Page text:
|Title:||Neonatal Screening for Congenital Adrenal Hyperplasia in Taiwan: A Pilot Study||Authors:||CHU, SHAO-YIN
CHEN, LI- HSIN
|Keywords:||neonatal screening;congenital adrenal hyperplasia;Taiwan;HUMAN STEROID 21-HYDROXYLASE;17-HYDROXYPROGESTERONE LEVELS;PRETERM INFANTS||Issue Date:||2002||Journal Volume:||v.101||Journal Issue:||n.10||Start page/Pages:||691-694||Source:||JOURNAL OF THE FORMOSAN MEDICAL ASSOCIATION||Abstract:||
Background and Purpose: Congenital adrenal hyperplasia (CAH) is an autosomal recessive disorder with defects in steroidogenesis. Its wide and non-specific clinical spectrum poses problems for early diagnosis. Without a screening program, affected newborns may be missed, even though they have a life-threatening illness.. The purpose of this study was to survey the prevalence and phenotype of CAH in Taiwan by neonatal screening . Methods: From March 1, 2000, to August 31, 2001, 192,687 capillary blood spots were collected nationwide. Enzyme-linked immunosorbent assay ( ELISA) was used to quantitatively measure 17- hydroxyprogesterone (17-OHP) in all specimens. Results: Thirteen cases of CAH (7 female and 6 male) were detected, resulting in an estimated prevalence of 1:14,822. Nine patients (69%) had salt-wasting CAH and four (31%) had simple virilizing CAH. All cases were identified before clinical diagnosis, and also before the development of adrenal crisis. Conclusion: This study estimated that 20 babies with CAH are born each year in Taiwan. A nationwide neonatal screening program is the only way to provide early diagnosis and prompt treatment. This would save lives and enhance the health of affected infants.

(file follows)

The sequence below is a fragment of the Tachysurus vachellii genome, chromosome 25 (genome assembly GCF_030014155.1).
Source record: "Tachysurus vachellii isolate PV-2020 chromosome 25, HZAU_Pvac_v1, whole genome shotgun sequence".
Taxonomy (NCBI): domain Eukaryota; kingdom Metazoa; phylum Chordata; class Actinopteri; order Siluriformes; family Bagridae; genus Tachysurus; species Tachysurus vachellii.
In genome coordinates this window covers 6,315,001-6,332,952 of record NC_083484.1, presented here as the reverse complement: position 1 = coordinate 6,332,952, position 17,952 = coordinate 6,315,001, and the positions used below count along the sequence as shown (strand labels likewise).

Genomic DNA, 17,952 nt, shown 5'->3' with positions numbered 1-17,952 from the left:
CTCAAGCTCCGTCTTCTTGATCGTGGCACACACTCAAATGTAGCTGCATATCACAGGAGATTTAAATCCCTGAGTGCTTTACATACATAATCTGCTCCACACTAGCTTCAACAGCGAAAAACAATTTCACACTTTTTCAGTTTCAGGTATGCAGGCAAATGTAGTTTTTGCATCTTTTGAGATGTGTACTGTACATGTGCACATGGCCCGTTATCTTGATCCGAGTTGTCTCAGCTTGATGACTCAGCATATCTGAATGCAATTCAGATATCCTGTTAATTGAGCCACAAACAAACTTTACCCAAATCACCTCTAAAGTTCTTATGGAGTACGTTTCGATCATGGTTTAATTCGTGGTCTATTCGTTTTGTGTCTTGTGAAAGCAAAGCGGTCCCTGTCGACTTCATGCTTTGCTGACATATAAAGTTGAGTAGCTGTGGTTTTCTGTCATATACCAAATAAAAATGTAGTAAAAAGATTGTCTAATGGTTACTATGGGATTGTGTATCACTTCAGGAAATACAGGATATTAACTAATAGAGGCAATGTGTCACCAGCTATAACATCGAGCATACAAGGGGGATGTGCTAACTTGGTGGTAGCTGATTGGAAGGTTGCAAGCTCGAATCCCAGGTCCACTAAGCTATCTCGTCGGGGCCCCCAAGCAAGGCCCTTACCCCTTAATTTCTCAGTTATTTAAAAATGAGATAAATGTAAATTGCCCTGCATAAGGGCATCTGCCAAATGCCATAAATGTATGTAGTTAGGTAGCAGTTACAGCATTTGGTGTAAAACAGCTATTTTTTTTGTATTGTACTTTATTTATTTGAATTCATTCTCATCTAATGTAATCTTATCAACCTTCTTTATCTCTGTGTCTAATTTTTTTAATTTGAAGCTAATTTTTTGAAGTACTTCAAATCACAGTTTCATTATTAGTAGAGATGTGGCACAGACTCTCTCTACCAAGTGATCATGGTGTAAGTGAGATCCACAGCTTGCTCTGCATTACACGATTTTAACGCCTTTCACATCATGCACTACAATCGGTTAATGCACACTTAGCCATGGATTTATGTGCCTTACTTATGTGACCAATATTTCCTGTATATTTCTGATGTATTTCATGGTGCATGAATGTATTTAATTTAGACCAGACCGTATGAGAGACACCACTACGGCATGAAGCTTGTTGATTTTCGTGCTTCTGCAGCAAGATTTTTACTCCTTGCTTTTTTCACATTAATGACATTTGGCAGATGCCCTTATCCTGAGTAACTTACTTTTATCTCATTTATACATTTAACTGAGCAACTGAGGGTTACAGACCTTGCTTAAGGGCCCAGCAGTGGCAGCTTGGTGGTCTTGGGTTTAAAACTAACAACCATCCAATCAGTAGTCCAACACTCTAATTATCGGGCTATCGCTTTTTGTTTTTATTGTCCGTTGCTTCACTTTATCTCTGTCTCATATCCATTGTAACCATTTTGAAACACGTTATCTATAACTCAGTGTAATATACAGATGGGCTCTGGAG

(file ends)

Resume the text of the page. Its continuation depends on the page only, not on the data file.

|Appears in Collections:||醫學系|
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